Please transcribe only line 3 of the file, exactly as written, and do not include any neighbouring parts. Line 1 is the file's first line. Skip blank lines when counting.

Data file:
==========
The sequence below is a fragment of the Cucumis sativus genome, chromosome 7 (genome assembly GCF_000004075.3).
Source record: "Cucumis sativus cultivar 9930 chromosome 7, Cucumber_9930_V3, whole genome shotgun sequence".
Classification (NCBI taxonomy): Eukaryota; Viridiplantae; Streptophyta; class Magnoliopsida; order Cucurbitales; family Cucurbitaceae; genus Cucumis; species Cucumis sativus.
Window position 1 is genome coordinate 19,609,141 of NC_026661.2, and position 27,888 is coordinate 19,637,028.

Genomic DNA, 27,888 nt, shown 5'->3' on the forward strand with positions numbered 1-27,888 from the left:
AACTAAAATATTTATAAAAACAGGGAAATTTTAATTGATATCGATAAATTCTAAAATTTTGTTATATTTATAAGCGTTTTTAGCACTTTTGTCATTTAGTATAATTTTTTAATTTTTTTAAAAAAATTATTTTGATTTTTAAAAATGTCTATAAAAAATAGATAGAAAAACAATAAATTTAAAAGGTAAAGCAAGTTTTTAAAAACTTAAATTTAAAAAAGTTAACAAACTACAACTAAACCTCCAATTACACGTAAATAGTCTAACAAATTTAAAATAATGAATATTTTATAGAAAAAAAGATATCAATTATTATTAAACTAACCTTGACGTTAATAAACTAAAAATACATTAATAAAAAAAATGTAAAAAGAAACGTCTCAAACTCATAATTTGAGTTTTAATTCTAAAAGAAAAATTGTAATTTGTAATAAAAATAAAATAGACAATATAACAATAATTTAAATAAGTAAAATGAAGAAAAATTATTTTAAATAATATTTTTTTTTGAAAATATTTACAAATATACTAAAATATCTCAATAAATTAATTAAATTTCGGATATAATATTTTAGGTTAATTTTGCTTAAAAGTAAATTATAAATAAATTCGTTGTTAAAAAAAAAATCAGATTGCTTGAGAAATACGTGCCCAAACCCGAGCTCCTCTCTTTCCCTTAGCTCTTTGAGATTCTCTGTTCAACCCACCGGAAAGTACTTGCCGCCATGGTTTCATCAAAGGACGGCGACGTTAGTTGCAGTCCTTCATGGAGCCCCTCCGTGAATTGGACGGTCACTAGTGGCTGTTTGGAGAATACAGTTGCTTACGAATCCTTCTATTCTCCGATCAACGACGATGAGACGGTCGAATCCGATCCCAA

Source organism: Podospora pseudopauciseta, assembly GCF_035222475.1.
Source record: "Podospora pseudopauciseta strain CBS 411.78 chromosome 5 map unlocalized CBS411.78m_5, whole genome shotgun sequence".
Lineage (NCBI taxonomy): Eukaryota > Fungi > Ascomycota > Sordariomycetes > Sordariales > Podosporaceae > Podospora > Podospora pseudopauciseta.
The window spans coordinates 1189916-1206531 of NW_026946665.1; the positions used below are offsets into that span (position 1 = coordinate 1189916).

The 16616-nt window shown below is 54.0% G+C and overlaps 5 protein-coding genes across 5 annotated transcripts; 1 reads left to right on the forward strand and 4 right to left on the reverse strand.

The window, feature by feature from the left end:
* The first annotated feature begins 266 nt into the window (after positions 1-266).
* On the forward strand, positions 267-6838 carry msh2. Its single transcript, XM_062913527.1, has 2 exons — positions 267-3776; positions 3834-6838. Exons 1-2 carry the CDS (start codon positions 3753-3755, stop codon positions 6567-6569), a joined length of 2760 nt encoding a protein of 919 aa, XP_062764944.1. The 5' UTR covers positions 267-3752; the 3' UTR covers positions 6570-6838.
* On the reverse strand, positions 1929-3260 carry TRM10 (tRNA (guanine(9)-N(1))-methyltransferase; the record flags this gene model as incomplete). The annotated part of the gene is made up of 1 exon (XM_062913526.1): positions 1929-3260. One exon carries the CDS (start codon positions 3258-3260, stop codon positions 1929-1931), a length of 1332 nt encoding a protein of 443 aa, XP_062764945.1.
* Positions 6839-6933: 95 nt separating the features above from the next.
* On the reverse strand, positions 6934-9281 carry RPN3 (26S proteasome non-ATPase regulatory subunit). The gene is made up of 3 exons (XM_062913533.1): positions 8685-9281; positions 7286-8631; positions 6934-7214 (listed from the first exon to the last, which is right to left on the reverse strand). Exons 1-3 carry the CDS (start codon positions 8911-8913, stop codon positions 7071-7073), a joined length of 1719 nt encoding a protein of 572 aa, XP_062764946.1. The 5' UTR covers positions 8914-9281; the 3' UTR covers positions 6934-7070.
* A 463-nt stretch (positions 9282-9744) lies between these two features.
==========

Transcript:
Classification (NCBI taxonomy): Eukaryota; Viridiplantae; Streptophyta; class Magnoliopsida; order Cucurbitales; family Cucurbitaceae; genus Cucumis; species Cucumis sativus.